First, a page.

Focus on Business Outcomes for an impactful, sustainable Agile Transformation
Agile has always been considered an "IT thing”.
That’s not surprising, since it is the “Manifesto for Agile Software Development” after all. Because of this, the vast majority of transformations and the drivers of those efforts have been heavily driven from IT.
However, from the beginning, one could argue the intent of Agile was to achieve better business outcomes, through collaboration and adaptability, among other things.
So, it’s no surprise that it has taken the better part of 2 decades to cross over and start becoming a business imperative.
There is a lot of buzz in the market for “business agility”. This is NOT about that. This is about making it clear, from the start, that the only reason to take on an agile transformation, or to continue to invest in one, is to achieve some tangible business outcome. It doesn’t matter what new marketing spin we try to put on it.
If you’re not making Agile an imperative for the business, it will continue to be an “IT thing” and yield marginal benefits for the business.
Outline/Structure of the Workshop
Connection (C1) – Table Talk: Share experiences and perspectives to get everyone thinking about examples and possibilities
Concept (C2) - Get everyone grounded on the concepts of: 1) Business Outcomes and 2) Agile Outcomes
1. Introduce common Business Outcomes, Discuss the impacts of having them defined versus not having them
2. Discuss common Agile Outcomes and how they relate to Business Outcomes.
Discussion on why and how Agile should be treated as a Business Imperative, rather than just an "IT thing", and how to shift focus on achieving specific Business Outcomes rather than traditional IT/software centric outcomes. Will also share how to map Business Outcomes to traditional Agile Outcomes, so everyone understands the systemic relationships between them.
Concrete Practice (C3) Core Exercise –
Provide handouts for individuals to take away. Exercises best preformed on a flip chart, so all table participants can effectively interact and contribute. Ask them to create a flipchart resembling the handout and slide I’ll ne showing.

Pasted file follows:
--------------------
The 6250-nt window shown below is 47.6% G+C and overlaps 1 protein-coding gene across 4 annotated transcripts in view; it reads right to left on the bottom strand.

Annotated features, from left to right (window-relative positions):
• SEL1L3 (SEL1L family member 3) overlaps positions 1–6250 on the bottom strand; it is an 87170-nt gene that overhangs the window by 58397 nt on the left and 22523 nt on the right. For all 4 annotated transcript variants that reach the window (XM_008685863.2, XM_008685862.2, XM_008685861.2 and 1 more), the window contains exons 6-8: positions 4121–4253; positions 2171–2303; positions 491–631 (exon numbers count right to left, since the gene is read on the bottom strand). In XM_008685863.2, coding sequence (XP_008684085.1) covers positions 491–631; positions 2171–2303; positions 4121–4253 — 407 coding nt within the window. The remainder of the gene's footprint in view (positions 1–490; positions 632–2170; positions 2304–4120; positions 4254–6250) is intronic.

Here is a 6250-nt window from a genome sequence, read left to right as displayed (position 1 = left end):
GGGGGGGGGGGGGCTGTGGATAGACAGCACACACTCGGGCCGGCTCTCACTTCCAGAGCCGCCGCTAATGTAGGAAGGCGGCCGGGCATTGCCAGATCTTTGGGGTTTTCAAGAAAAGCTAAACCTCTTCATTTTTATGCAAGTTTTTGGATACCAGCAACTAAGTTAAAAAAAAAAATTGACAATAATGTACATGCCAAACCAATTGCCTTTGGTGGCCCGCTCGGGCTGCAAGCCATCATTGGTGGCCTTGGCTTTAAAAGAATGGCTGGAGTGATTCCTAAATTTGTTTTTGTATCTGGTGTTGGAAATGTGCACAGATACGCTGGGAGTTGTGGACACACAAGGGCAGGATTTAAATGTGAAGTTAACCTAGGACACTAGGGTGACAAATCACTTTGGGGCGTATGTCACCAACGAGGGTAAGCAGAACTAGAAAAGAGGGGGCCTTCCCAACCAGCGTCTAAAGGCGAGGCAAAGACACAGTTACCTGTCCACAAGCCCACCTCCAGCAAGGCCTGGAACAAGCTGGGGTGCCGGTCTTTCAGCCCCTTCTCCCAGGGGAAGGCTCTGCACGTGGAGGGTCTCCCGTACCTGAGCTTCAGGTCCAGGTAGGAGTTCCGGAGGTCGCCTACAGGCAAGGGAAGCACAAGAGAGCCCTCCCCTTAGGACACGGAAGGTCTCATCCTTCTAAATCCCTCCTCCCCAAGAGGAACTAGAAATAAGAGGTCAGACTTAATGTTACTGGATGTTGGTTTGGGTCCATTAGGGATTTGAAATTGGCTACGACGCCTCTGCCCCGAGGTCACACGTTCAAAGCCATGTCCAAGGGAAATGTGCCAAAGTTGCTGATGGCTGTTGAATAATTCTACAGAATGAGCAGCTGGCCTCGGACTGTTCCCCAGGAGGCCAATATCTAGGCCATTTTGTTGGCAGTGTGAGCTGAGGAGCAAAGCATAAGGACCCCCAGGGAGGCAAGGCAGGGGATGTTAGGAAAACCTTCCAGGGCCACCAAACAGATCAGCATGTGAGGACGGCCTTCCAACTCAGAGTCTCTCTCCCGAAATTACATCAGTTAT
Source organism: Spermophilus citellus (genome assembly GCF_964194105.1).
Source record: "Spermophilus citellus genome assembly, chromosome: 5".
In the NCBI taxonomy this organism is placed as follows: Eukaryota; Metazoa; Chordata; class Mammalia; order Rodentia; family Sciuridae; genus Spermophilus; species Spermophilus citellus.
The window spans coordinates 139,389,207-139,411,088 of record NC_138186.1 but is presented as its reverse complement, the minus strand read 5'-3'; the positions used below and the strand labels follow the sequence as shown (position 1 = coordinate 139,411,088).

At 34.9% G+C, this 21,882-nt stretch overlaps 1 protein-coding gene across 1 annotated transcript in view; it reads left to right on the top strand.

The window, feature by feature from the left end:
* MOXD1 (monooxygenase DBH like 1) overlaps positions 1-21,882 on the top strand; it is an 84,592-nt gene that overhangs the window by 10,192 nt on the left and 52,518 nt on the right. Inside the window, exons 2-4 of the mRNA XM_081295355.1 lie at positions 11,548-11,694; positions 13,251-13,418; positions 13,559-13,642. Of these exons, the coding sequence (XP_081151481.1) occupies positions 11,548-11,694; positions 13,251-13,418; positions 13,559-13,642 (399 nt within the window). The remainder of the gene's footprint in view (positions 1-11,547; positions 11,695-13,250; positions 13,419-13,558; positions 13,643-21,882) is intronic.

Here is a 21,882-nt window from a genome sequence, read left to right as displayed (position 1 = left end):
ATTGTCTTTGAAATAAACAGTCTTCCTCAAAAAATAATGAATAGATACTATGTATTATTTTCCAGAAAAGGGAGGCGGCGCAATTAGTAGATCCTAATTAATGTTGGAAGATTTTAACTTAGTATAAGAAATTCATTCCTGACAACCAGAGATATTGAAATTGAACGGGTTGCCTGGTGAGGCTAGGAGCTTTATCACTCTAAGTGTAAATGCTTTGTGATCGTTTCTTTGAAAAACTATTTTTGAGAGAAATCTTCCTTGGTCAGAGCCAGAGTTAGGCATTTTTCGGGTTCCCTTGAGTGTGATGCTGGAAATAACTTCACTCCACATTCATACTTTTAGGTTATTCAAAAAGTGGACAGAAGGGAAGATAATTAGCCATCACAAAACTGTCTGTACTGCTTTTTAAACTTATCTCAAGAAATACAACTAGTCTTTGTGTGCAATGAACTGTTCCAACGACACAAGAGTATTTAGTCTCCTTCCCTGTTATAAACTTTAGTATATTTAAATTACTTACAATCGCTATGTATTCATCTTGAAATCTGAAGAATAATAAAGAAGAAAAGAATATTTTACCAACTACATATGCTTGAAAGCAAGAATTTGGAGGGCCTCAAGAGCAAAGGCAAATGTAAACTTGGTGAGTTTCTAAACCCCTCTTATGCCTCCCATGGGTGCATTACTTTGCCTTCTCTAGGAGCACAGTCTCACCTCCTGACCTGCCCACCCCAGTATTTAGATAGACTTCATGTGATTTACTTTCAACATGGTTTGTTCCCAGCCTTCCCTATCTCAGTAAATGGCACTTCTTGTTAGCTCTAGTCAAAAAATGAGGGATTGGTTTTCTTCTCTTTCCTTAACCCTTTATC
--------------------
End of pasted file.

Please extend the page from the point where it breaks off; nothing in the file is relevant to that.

1. Business Outcomes exercise - Ask each person to think about a current or recent project, product or problem they worked on then discuss the characteristics with their table mates – Was it IT-centric or more Business-centric? How are the Outcomes / Expectations articulated and shared across the organization?
2. Explore a set of Business Outcome cards and discuss their relevance to your initiative. Were any of these included? Explicitly or Implicitly? Did it make an impact?
3. Review set of common Agile Outcomes. Which of these were defined for your initiative? How were/are your business stakeholders engaged with these?
4. Map the Agile Outcomes to the Business Outcomes to see if there are any patterns that would emerge and if these would influence how we defined and prioritized efforts.
The point of the exercise is to have them consider the impact of focusing on Business Outcomes rather than typical Agile/IT oriented outcomes.
Close/Conclusion (C4) – Wrap-up the exercise with table “Shout-Out”. Ask each table to pick 1 example and share it with the group.
Encourage everyone to ID 1 key take-away that they think they can use immediately with their teams, stakeholders and leaders back at their organizations that would help answer the question, "Why are we doing this?” and “Are we focusing on the right Outcomes?"
General Q & A
This workshop will provide participants with guidance for how to:
- Engage both business and IT stakeholders and get everyone aligned on a common outcome, or set of outcomes.
- Explore and align common agile outcomes in support of key business outcomes, rather than making “become more agile” the objective.
- Visualize the relationship between common agile practices in order to optimize our energy and investments for better outcomes.
- Identify potential KPIs that would be measurable and impactful for business stakeholders.
Anyone involved in or considering an Agile Transition
Prerequisites for Attendees
Some experience with an Agile Transformation helpful, but not required.